June 8, 2020
Last week, Treasury yields were higher throughout the week and continued the trend on Friday (and perhaps cemented it) when stronger than expected (contender for understatement of the year award) payroll numbers were released. The expectation was for a decrease of 7.5 million jobs. However, the report showed an increase of 2.5 million, a flip of 10 million! Certainly, there is some noise in the data, as acknowledged by the Bureau of Labor Statistics. However, any way you seem to slice it, the data still seems better than anticipated.
For a few weeks now, I have featured the 2-10 Treasury spread graph below. It has held steady around 50 bps but crept up steadily, along with the 10-year yield last week, reaching a recent high and currently stands at 67 bps. A steepening curve makes sense while the Fed is sitting on the short end, increased long bond supply is expected, and economic optimism persists.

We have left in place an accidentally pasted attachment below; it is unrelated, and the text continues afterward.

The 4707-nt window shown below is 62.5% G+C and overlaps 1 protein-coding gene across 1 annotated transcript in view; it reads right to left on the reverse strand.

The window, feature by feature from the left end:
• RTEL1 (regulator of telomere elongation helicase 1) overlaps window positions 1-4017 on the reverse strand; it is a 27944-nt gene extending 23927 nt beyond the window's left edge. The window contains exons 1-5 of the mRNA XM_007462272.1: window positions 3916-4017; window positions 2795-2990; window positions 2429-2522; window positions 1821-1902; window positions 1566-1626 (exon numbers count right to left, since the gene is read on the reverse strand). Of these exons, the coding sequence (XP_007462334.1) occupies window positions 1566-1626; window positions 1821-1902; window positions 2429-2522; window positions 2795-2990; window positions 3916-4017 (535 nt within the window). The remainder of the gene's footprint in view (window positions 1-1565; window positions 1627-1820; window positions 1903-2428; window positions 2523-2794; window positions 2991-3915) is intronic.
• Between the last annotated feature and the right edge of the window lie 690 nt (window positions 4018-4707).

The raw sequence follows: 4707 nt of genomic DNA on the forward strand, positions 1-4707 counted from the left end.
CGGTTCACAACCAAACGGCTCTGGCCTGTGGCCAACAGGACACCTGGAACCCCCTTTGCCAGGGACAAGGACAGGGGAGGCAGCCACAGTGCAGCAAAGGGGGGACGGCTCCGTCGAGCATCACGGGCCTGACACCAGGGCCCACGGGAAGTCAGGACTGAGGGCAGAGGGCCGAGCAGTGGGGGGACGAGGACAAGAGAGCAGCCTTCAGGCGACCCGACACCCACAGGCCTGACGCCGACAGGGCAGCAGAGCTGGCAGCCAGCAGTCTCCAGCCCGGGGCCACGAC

Spreads were tighter last week in the face of a selloff in Treasurys. Spread levels aside, I think most welcome the higher nominal yields. In terms of activity, we continue to see flat out customer investing with fewer bond swaps. In terms of popularity, MBS and CMOs (majority residential) and Municipal bonds continue to see strong demand. Agencies are picking up though for a couple reasons, I think. First, lots of called bonds are being replaced. Second, it is an area where premium weary investors can find par new-issue bonds, and occasionally bonds trading at a discount in the secondary market.